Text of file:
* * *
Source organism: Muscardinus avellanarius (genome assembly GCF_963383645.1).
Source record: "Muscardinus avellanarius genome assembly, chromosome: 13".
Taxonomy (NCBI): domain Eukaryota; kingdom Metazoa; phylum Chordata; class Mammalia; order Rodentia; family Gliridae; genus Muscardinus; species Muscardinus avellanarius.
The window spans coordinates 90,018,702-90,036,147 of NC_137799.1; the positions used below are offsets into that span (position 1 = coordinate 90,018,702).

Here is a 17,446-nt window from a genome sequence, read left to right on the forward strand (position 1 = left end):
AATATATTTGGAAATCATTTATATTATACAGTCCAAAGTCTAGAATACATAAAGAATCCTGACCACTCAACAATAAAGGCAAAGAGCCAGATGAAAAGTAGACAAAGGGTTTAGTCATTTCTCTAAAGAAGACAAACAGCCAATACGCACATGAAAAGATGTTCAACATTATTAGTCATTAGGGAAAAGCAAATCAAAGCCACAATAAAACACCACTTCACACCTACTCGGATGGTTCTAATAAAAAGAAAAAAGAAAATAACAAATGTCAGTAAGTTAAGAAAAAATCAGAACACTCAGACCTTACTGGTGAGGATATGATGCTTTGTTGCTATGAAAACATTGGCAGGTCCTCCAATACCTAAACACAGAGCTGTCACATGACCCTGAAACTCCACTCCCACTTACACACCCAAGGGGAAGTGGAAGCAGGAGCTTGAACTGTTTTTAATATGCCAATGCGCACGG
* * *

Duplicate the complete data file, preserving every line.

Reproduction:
Source organism: Muscardinus avellanarius (genome assembly GCF_963383645.1).
Source record: "Muscardinus avellanarius genome assembly, chromosome: 13".
Taxonomy (NCBI): domain Eukaryota; kingdom Metazoa; phylum Chordata; class Mammalia; order Rodentia; family Gliridae; genus Muscardinus; species Muscardinus avellanarius.
The window spans coordinates 90,018,702-90,036,147 of NC_137799.1; the positions used below are offsets into that span (position 1 = coordinate 90,018,702).

Here is a 17,446-nt window from a genome sequence, read left to right on the forward strand (position 1 = left end):
AATATATTTGGAAATCATTTATATTATACAGTCCAAAGTCTAGAATACATAAAGAATCCTGACCACTCAACAATAAAGGCAAAGAGCCAGATGAAAAGTAGACAAAGGGTTTAGTCATTTCTCTAAAGAAGACAAACAGCCAATACGCACATGAAAAGATGTTCAACATTATTAGTCATTAGGGAAAAGCAAATCAAAGCCACAATAAAACACCACTTCACACCTACTCGGATGGTTCTAATAAAAAGAAAAAAGAAAATAACAAATGTCAGTAAGTTAAGAAAAAATCAGAACACTCAGACCTTACTGGTGAGGATATGATGCTTTGTTGCTATGAAAACATTGGCAGGTCCTCCAATACCTAAACACAGAGCTGTCACATGACCCTGAAACTCCACTCCCACTTACACACCCAAGGGGAAGTGGAAGCAGGAGCTTGAACTGTTTTTAATATGCCAATGCGCACGG